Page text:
Once these Labour rejects have had enough of the “centrist/Blairite SNP,” and once they’ve had enough of the diehards wiping the floor with them, they’ll all – according to Hames and Torrance – jump back into the big red Brexit Labour bus. Is that right, aye? Well in fairness they have some Cat Boyd flavoured grist for this particular unionist media mill. So what?

New leftism, speaking as a socialist, is something of a postmodern parody of the political left; more of a middle class student appropriation of the worker-solidarity identity used to give voice to a smouldering sense of class guilt and its adherents’ anxieties over their unresolved identitarian issues. By and large, as a “bourgeois” tool, new leftism is used – as we are seeing in RISE and Scotland’s “new” and “alternative” media – as another route into the professional class. Given their social backgrounds and their connections in the media and the world of politics most of these kids will ascend to where their ambitions are leading them, but that doesn’t mean they will abandon the politics that has carried them there. There are plenty of middle class and professional independentistas.

“New leftism, speaking as a socialist, is something of a postmodern parody of the political left; more of a middle class student appropriation of the worker-solidarity identity used to give voice to a smouldering sense of class guilt and its adherents’ anxieties over their unresolved identitarian issues.”

Yet none of this common sense deters Torrance from stirring the pot. In fact what he does is he takes this “divide” to an utterly ridiculous conclusion, that the infighting – which is always to be expected in mass movements – has produced a fanatical resistance to insider criticism. He absurdly compares this to the post-war Soviet sympathisers in Britain who viewed any condemnation of Stalin’s outrages as giving “aid and comfort to their political opponents.” So what are we Mr Torrance, Nazis or Stalinists? People like David Torrance will use any excuse to compare the independence movement to any despotic mass murdering régime. Perhaps he needs reminding that one Yesser threw an egg in 2014. Westminster managed to kill over a million innocent Iraqi men, women, and children.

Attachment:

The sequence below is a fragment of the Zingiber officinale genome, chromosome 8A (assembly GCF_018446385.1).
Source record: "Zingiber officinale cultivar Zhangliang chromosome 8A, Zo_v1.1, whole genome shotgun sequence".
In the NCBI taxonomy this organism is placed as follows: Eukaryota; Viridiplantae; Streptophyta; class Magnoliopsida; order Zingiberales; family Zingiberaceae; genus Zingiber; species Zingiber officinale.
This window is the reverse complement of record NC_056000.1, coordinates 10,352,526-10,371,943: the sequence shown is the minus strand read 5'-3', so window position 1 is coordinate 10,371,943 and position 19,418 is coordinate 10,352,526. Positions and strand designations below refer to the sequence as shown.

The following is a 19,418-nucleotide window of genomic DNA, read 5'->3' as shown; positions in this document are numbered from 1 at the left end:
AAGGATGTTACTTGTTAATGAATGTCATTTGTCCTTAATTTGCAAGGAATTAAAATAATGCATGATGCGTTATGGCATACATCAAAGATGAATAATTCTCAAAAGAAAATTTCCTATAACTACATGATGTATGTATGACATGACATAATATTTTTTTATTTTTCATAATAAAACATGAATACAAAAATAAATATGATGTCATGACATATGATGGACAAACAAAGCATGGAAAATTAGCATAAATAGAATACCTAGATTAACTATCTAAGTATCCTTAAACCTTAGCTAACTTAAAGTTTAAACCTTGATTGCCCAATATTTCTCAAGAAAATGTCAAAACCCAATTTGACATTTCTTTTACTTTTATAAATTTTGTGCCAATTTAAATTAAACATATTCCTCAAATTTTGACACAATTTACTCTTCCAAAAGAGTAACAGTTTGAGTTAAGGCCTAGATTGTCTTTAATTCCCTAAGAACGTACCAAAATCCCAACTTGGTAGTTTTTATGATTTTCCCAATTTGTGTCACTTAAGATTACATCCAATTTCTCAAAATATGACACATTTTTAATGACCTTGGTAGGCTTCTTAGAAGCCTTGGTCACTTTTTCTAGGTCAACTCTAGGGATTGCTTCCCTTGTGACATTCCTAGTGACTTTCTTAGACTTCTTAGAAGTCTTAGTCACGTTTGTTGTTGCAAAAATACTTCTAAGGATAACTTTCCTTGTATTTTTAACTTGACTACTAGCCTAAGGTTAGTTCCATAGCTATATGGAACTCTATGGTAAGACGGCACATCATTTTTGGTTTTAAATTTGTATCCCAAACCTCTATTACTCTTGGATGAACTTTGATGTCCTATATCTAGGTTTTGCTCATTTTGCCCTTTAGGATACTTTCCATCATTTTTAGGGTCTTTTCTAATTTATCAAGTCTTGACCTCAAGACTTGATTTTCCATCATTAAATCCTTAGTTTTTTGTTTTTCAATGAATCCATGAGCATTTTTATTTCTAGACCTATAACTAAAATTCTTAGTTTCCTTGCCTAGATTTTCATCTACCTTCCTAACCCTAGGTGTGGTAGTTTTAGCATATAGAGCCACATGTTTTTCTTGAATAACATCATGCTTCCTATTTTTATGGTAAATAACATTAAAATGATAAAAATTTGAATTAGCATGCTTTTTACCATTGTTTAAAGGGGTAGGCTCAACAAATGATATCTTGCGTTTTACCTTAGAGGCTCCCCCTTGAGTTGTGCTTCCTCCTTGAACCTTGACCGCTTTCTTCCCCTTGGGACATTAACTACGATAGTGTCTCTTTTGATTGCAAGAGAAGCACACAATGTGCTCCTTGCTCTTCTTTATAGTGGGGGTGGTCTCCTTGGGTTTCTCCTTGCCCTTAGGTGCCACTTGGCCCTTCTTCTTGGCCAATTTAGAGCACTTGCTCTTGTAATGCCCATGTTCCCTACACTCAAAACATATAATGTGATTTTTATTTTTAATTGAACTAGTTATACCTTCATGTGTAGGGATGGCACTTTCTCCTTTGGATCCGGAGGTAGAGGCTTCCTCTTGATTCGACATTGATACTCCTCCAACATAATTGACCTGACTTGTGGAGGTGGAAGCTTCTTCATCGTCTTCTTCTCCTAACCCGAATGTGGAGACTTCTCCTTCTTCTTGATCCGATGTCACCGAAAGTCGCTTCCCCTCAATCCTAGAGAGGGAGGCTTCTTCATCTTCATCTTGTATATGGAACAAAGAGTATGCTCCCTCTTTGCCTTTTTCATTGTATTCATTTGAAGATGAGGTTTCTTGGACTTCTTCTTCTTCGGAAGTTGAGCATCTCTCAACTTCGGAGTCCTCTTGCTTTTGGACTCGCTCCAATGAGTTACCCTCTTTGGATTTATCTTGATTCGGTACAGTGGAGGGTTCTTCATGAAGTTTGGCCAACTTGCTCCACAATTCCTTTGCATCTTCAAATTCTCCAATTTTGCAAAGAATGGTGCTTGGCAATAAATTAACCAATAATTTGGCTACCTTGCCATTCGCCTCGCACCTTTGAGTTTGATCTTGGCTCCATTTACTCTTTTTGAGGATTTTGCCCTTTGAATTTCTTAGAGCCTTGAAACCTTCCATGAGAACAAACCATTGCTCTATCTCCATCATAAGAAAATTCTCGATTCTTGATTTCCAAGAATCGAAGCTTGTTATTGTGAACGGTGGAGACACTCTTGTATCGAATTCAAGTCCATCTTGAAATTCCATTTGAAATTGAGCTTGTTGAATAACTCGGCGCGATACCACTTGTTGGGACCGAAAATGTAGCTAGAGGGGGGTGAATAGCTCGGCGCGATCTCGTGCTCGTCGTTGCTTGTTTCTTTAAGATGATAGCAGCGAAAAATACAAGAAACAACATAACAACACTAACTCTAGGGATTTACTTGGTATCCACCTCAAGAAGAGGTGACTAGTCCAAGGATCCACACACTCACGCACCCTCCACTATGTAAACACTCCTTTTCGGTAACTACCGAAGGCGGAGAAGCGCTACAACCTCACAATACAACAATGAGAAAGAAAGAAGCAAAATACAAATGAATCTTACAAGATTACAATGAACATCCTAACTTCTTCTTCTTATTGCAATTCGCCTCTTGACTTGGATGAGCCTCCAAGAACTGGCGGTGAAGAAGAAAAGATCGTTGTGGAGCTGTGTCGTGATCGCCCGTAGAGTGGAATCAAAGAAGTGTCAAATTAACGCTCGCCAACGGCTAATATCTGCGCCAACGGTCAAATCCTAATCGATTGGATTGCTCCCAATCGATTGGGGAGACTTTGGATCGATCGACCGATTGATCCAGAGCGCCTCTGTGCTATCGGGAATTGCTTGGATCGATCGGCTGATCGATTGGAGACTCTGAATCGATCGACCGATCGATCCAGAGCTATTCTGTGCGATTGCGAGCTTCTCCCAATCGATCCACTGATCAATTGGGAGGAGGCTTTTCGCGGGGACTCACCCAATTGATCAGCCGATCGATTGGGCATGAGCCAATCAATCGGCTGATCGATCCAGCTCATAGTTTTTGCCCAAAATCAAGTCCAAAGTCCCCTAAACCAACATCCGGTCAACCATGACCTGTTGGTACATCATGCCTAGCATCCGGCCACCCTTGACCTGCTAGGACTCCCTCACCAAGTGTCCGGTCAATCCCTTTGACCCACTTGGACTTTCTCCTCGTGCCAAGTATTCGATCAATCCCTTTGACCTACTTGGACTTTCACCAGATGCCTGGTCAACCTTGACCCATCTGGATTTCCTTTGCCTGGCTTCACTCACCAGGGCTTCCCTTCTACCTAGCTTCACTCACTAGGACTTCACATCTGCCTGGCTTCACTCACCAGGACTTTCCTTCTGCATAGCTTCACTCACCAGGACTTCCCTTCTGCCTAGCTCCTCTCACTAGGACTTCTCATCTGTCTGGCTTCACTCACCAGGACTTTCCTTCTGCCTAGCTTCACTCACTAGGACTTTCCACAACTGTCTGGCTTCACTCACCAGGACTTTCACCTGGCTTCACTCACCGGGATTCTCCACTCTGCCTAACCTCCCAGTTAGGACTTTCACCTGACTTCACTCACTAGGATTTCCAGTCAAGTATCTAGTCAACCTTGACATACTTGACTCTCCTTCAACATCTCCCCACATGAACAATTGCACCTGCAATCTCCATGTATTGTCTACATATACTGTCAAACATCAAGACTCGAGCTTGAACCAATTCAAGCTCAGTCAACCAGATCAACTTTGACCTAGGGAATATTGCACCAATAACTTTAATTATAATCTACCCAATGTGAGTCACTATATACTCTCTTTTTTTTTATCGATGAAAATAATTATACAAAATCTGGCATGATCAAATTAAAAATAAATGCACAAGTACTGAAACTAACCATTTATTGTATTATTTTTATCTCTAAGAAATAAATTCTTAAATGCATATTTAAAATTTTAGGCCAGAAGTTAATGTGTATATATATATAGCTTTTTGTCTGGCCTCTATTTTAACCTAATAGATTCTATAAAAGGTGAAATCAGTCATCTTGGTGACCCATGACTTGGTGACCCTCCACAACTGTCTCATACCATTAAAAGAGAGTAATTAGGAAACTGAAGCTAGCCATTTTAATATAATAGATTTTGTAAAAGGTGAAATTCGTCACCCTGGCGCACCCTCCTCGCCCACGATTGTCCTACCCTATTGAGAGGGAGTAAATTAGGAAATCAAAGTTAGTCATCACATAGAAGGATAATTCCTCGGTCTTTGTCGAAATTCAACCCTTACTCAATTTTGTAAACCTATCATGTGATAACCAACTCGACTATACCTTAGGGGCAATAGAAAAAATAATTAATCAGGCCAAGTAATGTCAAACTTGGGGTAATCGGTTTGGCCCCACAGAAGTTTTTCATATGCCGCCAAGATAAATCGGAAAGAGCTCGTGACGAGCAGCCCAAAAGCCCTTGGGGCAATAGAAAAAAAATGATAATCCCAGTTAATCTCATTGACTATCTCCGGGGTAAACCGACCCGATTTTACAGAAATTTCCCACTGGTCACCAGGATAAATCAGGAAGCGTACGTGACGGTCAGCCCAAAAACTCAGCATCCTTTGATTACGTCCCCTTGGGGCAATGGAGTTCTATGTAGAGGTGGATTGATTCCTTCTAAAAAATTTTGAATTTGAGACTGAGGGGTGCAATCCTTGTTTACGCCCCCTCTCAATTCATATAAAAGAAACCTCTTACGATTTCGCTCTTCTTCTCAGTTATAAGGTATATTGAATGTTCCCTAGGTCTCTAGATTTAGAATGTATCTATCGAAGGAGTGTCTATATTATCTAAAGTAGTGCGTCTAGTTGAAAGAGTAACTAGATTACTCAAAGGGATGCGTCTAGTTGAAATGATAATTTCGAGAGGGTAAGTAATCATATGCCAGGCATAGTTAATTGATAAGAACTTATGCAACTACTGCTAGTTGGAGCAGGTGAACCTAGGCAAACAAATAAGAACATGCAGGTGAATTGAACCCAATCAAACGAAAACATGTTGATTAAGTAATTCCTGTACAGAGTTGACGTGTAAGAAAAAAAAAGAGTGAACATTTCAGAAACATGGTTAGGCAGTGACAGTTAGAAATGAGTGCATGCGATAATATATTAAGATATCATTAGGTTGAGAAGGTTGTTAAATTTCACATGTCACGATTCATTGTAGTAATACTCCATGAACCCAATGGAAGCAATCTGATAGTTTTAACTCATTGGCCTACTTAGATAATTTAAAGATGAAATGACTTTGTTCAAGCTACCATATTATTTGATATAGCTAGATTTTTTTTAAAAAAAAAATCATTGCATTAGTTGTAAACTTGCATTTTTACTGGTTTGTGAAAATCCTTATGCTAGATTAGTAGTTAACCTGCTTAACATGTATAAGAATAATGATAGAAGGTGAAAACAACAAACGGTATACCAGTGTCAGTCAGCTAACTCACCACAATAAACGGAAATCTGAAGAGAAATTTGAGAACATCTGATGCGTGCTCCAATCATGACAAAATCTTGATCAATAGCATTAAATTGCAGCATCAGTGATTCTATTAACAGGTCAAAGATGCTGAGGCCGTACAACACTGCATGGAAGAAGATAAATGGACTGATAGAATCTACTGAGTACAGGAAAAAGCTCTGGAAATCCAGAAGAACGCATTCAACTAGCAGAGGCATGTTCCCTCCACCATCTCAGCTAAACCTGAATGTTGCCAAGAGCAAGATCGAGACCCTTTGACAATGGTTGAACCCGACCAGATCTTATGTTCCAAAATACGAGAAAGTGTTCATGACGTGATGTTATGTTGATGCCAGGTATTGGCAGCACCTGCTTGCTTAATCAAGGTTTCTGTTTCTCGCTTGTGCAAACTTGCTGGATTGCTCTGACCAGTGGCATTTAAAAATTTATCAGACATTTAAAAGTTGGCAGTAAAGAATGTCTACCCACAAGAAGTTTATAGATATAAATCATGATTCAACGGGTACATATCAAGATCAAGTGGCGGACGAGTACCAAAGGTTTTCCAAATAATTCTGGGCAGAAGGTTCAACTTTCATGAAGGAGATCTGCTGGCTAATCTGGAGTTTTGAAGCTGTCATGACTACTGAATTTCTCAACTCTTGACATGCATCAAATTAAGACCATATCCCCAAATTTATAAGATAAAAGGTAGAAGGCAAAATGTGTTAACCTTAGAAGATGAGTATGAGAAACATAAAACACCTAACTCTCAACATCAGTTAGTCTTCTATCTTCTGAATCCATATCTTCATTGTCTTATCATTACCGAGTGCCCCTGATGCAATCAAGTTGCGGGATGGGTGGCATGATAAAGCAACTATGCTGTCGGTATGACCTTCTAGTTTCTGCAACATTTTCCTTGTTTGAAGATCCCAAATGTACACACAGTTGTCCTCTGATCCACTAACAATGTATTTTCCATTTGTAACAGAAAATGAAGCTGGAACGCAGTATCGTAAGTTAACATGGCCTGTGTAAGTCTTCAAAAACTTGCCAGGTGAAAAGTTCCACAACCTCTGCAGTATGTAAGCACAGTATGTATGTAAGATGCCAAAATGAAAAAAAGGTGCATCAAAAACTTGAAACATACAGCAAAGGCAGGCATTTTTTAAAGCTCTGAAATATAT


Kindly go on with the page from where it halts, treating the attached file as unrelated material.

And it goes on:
This many people are just not always going to get along. Nothing of this is new to us, and unionists making more of it than what it is shouldn’t faze us. All of us come to the independence campaign with different social and political visions in mind – all of which can only be dealt with after independence – but what we have in common is the shared understanding that what we all want can only be achieved with independence. No doubt some of our “allies” in the new left will make their bed with Corbyn, but they’ll soon discover even he won’t live forever and neither will his utopian Britain. In the end, in Britain, only the establishment will have its way. Lasting change will only be won in Scotland by leaving Britain, and the smarter “radical” leftists already know this.

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David Torrance Conceding the Right of Another Referendum


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Independence First


By Jason Michael

Independence has to come first. The rights of marginalised people and groups are vastly important, but we can never forget that none of our rights will be safe while we remain under the control of Westminster.


Let me begin by saying I haven’t the foggiest notion what people mean when they tell me they are members of the “radical left.” The last time I had a discussion about this radical left was with an enthusiastic young PhD student who introduced himself as being “on the hard left,” and he did this while tucking into a bowl of marinated garlic and chilli stuffed black olives on a bed of kale and quinoa. He lived in a rented room in an up-and-coming gentrified area of town where landlords were busy evicting lower-income tenants on the pretext of “extensive repairs,” allowing them to double the rent. His local, which served only craft beer from its basement micro-brewery, was “established in 1901” while somehow only having been in operation for six months.

This guy, who looked confused every time I corrected him with “people” when he referred to “units of labour,” had adopted an entire set of acceptable positions on the rights of marginalised social identities. “Struggle was all about challenging the hegemony of the cis-gendered misogynistic and transphobic ruling class,” he told me before asking if I had ever heard of baklava. Revolution was about achieving the maximum amount of freedom for all, he’d say, then complain about the “lumpen” kids from the flats who called him gay for drinking beer from a wine glass on a sun lounger at the front door of his house. This was his hard left. “Is that right, aye?” I asked.